Good Morning!

1 Phooey. This was one of those annoying weeks where the blog covered a lot of diverse topics (28 posts in the last 7 days), featured excellent comments, and was rewarded by a kick in the teeth. There was a big drop in followers, especially after the post about the Larry Nassar sentencing fiasco (I got slammed on Facebook, too.) That one is not open to legitimate controversy: the judge was unethical, the manner of sentencing did breach the Judicial Canons in Michigan and elsewhere, the length of the sentence was  disproportionate, and the parade of victims was a disgrace to the system. Never mind, though: he’s a monster and didn’t deserved to be treated any better by the judge, so good for her. No wonder trying to get people to reason using ethics tools and systems is so difficult. Most people default to emotion; some lawyers on Facebook even expressed that sentiment—“You go girl!”

It is such basic ethics, and so core to the justice system, that even the worst human beings deserve to be treated with the same respect and fairness as anyone else in the justice system. It is the bedrock of professional ethics that those with the job of protecting the public’s health, safety and welfare must be role models and eschew the passions and indulgences of the public they are pledged to serve. Yet people are frustratingly resistant to both concepts, giving lip service, pretending to understand, then  regularly bouncing back to rationalizations and mob reasoning like their values were on a bungee cord.

Silver Lining: It is satisfying to be 100% sure you are right in principle, even when, indeed especially when, you are getting beaten up for it.

2. And speaking of bitches…Contemporaneously with Hillary Clinton’s transparently cynical and damning response to the revelation that she responded to a campaign staffer’s complaint about sexual abuse by Hillary’s “spiritual survivor” in 2008 by transferring the accuser while keeping her advisor around (to harass others, it seems), she released a video…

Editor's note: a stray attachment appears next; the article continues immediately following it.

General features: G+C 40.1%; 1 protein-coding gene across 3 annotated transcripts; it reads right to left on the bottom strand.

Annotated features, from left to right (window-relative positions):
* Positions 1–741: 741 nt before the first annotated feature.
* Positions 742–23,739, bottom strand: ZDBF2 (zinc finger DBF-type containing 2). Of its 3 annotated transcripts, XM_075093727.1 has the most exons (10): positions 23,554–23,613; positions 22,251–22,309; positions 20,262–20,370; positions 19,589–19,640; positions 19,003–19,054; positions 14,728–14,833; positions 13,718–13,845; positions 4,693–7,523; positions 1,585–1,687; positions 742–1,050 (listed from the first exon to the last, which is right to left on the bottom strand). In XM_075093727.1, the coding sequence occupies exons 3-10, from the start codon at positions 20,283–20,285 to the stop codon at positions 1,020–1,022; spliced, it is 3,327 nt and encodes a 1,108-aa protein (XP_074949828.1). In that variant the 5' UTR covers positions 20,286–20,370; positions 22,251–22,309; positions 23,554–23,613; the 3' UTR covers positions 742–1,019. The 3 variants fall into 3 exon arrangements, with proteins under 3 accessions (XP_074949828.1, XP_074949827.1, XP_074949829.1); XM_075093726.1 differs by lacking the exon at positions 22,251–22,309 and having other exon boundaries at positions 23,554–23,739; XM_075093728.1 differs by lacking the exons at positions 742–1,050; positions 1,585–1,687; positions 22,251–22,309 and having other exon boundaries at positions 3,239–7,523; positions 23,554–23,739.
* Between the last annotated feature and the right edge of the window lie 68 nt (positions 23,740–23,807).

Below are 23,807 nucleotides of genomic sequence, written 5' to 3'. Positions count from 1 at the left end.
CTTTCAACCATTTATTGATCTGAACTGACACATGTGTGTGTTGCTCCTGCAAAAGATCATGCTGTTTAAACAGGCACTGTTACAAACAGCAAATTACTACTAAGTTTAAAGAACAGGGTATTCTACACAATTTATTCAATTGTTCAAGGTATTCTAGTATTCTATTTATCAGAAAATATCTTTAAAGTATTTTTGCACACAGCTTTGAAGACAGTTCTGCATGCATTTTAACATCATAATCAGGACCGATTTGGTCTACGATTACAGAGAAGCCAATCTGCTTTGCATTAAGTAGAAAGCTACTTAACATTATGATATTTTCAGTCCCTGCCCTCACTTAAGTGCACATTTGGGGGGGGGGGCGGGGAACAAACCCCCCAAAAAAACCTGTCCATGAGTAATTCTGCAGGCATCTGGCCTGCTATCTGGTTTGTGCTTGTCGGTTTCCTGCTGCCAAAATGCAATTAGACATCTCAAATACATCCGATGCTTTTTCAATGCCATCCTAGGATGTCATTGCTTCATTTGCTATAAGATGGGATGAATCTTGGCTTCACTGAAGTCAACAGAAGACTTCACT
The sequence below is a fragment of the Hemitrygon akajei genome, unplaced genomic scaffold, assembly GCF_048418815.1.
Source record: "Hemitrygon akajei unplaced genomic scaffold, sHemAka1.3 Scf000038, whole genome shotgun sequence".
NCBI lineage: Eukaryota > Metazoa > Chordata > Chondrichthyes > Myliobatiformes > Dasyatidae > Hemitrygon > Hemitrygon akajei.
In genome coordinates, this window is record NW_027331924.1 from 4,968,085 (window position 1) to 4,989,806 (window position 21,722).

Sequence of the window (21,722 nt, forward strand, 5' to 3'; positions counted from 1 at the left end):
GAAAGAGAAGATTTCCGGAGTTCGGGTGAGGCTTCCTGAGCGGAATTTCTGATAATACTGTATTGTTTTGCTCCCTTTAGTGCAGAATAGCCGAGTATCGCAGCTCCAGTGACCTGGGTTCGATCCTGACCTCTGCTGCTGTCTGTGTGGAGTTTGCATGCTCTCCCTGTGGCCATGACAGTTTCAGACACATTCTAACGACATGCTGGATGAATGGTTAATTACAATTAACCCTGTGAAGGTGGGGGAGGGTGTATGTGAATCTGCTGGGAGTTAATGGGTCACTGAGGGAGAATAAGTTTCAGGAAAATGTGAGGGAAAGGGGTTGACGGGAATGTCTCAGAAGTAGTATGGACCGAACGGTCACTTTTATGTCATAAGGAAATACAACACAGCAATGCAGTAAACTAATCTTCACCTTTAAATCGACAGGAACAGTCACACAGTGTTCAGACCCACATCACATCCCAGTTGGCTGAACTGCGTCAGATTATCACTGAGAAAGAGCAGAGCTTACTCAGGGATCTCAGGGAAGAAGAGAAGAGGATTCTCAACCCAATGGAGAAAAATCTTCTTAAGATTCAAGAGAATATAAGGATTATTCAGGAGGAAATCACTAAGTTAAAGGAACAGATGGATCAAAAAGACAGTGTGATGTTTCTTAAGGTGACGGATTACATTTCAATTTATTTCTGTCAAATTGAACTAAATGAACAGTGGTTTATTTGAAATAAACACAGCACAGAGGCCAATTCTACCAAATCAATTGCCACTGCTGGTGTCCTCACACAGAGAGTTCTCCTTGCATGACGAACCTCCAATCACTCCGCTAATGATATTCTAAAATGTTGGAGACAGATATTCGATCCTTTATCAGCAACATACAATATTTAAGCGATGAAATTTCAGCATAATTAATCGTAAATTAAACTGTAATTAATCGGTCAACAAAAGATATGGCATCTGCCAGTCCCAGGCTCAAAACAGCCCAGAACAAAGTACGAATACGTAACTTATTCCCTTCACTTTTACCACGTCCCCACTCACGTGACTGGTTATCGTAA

…that began with the words, “And let me just say, this is directed to the activist bitches supporting bitches.” And thus we see how the Nation of Assholes is progressing. Somehow, I didn’t see the coarsening of the culture as Americans, as they always so, emulate the conduct of the President, extending to  Hillary Clinton, but why not? She has no integrity or ethics alarms. If she thinks going potty mouth will bring her money and power, why wouldn’t she ditch civility? The woman is first and always an ethics corrupter. Continue reading

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The Michigan High School Ethics Bowl

More than 100 high school students from across lower Michigan will gather February 17-18 at the University of Michigan for the fifth annual Michigan High School Ethics Bowl. The winner  will represent Michigan in the National High School Ethics Bowl held at the University of North Carolina at Chapel Hill in April. The Ethics Bowl is organized by A2Ethics, the University of Michigan  Department of Philosophy Outreach Program and the high school faculty coaches in the High School Ethics Bowl League. During the two-day competition, judges  evaluate teams’ responses to case studies written by local community members.

See? There is hope!

Here are the case studies the students will analyze, fifteen of them. I may do posts on a few of them suggestions are welcome. One of them, #2, I have discussed in several legal ethics seminars:

The Michigan Rules of Professional Conduct forbid lawyers from revealing information received in confidence (information protected by the “lawyer-client privilege” of a client), and similarly from using that confidential information for the advantage of a third person, unless the client consents.

You are a lawyer whose practice is focused almost exclusively on criminal defense. You have been active in the criminal defense bar association for several years, and you represent criminal defendants at both the trial and appellate (appeals court) levels.